The human Respiratory Syncytial Virus (hRSV) is one of the most relevant respiratory pathogen affecting infants and the elderly around the world (Lofland et al., 2000; Falsey et al., 2005). Importantly, hRSV infection is considered the major cause worldwide for outpatient visits, hospitalization, and morbidity in children under 5 years of age, during cold seasons (Nair et al., 2010; Lambert et al., 2014; Griffiths et al., 2017). It is estimated that 100% of children at age of 2 have been already infected with hRSV and ~2% of them were hospitalized due to this viral infection (Deshpande and Northern, 2003; Glezen et al., 1986; Hall, 2001). HRSV induces acute lower respiratory tract infections (ALRTIs) with a variety of manifestations, including pneumonia and bronchiolitis, which are accompanied by other symptoms, such as wheezing, cough and respiratory distress (Hall, 2001; Openshaw and Tregoning, 2005). The pulmonary pathology caused by hRSV involves the generation of immunological hyper-responsiveness in the airways (Jafri et al., 2004; Bueno et al., 2008). It has been proposed that an early exposition to hRSV could be associated with reinfections (Dakhama et al., 2005), susceptibility to allergy (Sigurs et al., 2010), recurrent wheezing episodes, also called post-bronchiolitis wheeze (PBW) (Pullan and Hey, 1982; Sigurs et al., 2010), and development of asthma (Pullan and Hey, 1982; Siegle et al., 2010; Wu and Hartert, 2011). Similar to other viruses, hRSV has developed various strategies to avoid the clearance by the host immune system to achieve efficiently spreading through pulmonary epithelial cells (Iannello et al., 2006). The hRSV genome encodes proteins that are fundamental to enter and to infect the host, some of them can be considered as virulence factors (Espinoza et al., 2014). These proteins contribute to the virus strategies to evade the host immune system, in turn improving the viral fitness. In this review article, we discuss the influence of these hRSV proteins in counteracting the host immune response.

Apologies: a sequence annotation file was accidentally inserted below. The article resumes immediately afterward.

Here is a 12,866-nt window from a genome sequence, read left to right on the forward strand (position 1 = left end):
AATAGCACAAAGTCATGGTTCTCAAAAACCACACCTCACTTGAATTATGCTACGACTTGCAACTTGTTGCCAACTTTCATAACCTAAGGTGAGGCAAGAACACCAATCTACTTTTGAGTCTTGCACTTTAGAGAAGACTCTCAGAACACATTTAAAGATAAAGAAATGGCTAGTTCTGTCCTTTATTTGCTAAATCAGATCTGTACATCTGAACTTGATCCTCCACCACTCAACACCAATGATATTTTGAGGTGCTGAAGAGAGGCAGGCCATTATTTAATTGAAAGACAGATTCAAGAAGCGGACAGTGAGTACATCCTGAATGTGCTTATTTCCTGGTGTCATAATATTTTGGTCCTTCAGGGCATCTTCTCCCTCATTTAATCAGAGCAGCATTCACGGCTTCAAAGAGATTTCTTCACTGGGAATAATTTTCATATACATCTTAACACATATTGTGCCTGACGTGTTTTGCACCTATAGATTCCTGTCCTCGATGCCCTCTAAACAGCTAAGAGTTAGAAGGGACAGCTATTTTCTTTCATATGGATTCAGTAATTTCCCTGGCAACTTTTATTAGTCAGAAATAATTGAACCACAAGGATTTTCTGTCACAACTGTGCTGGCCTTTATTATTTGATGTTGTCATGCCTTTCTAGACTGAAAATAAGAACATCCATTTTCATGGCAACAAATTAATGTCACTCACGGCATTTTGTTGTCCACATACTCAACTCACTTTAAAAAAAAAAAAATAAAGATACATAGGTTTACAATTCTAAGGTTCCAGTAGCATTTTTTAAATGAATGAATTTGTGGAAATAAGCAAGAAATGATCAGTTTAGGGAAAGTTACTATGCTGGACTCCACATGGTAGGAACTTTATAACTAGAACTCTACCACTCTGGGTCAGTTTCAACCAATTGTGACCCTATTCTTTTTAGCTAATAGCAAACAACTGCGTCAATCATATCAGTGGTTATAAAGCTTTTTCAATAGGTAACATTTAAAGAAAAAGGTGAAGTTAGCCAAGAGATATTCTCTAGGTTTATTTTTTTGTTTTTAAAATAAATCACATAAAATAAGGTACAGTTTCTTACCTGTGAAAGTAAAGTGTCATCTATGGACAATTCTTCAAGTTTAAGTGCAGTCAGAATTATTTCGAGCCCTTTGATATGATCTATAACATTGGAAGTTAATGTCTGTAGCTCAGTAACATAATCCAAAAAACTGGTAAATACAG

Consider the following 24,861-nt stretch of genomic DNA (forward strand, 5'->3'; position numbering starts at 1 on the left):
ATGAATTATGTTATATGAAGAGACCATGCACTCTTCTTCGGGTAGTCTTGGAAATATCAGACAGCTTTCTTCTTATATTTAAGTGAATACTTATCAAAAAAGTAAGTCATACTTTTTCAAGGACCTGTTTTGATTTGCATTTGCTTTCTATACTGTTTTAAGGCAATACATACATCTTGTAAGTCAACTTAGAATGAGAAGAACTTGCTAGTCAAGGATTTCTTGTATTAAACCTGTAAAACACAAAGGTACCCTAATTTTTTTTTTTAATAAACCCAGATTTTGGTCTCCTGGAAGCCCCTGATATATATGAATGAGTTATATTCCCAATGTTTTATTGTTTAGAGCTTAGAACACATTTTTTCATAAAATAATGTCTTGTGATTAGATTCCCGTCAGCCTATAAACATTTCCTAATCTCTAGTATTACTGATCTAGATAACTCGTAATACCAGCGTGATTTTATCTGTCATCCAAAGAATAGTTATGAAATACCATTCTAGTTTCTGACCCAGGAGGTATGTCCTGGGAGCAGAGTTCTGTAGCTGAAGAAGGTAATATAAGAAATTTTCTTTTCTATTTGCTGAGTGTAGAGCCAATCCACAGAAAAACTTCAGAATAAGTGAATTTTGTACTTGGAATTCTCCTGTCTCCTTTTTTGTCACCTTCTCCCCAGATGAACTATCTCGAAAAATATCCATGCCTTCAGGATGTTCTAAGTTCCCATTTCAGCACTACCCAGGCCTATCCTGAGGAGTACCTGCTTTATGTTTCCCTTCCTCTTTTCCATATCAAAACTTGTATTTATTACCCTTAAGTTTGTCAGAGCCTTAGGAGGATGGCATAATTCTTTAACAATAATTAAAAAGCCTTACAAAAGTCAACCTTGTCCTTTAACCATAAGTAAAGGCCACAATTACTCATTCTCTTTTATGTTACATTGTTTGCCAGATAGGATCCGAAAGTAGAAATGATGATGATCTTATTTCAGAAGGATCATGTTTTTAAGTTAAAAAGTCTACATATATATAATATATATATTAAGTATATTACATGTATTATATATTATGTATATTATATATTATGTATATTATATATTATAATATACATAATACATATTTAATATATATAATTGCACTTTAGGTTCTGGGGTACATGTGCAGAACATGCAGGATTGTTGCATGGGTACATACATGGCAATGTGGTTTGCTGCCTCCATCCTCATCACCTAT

Structural Features of hRSV
HRSV is an enveloped virus, recently characterized as a member of the Pneumoviridae family (Afonso et al., 2016) with a non-segmented genome and negative polarity-single stranded RNA. The 15,200 bp length genome contains 10 genes (3′-NS1-NS2-N-P-M-SH-F-G-M2-L-5′). These genes encode 11 proteins that include from the 3′ to 5′ ends: the non-structural proteins 1 and 2 (NS1 and NS2); the nucleocapsid protein, also known as nucleoprotein (N); another nucleocapsid protein, named the phosphoprotein (P); the matrix protein (M); the small hydrophobic protein (SH); the glycoprotein (G); and the fusion protein (F). In addition, the M2 gene contains two open reading frames, encoding either the M2-1, which is a transcription elongation factor, or the M2-2, which is a regulator of the viral transcription. Finally, the hRSV L gene encodes for the nucleocapsid protein RNA polymerase. Therefore, the hRSV genome encodes nine structural and two non-structural proteins (Collins and Graham, 2008) (Figure 1).